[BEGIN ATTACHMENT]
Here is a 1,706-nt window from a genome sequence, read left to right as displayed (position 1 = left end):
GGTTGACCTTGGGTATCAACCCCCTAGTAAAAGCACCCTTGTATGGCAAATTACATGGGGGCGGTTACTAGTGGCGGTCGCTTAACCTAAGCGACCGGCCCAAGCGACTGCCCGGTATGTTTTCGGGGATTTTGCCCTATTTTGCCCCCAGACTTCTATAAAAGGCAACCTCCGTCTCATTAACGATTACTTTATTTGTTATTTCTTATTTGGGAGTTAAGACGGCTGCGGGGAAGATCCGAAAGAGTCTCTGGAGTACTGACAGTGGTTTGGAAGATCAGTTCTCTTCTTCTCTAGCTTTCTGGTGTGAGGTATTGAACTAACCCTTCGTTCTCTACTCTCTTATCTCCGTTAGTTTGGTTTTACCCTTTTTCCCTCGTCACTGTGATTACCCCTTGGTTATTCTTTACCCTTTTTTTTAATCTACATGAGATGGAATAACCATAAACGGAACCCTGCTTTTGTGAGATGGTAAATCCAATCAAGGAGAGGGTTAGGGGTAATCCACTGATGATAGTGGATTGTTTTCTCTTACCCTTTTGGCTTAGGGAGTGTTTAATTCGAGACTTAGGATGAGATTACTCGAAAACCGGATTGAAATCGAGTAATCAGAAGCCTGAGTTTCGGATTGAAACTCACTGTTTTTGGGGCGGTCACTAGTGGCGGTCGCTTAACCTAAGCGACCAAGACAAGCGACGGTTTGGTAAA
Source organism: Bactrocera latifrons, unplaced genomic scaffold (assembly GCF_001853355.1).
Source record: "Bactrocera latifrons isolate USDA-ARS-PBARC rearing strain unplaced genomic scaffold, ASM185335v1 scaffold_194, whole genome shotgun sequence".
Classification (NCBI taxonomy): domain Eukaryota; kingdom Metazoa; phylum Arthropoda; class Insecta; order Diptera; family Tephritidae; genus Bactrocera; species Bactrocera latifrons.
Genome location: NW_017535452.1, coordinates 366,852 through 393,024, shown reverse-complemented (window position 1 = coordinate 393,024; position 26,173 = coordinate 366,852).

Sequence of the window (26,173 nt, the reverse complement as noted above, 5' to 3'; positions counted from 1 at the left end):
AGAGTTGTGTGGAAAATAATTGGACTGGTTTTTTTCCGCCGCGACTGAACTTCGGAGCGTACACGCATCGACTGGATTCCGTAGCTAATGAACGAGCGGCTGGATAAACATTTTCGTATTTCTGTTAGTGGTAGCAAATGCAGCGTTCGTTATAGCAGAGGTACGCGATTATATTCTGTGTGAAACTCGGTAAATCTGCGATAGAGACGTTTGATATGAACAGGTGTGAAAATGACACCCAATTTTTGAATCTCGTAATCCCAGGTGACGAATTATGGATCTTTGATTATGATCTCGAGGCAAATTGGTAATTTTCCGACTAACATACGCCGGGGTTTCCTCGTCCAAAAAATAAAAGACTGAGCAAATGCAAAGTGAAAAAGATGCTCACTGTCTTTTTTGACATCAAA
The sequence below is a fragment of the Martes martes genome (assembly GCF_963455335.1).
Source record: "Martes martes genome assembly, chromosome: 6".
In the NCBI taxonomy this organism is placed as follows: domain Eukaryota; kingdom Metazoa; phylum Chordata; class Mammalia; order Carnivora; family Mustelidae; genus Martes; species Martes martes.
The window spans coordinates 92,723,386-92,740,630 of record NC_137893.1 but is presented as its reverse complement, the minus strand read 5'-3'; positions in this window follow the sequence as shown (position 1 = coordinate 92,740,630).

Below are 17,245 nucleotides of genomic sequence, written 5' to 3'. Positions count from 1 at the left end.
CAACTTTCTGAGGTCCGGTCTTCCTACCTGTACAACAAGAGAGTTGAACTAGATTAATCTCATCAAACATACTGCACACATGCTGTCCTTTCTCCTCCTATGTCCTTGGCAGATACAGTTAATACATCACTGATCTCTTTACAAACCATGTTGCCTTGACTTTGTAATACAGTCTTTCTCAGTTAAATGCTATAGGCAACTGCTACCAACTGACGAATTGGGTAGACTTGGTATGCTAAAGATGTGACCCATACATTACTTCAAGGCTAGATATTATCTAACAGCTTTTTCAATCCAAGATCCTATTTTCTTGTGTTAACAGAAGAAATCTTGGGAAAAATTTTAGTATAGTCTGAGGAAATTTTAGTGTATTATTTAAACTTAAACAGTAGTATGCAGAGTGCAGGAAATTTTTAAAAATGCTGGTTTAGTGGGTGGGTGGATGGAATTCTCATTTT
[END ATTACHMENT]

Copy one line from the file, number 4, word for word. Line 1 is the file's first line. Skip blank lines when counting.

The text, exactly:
Source record: "Bactrocera latifrons isolate USDA-ARS-PBARC rearing strain unplaced genomic scaffold, ASM185335v1 scaffold_194, whole genome shotgun sequence".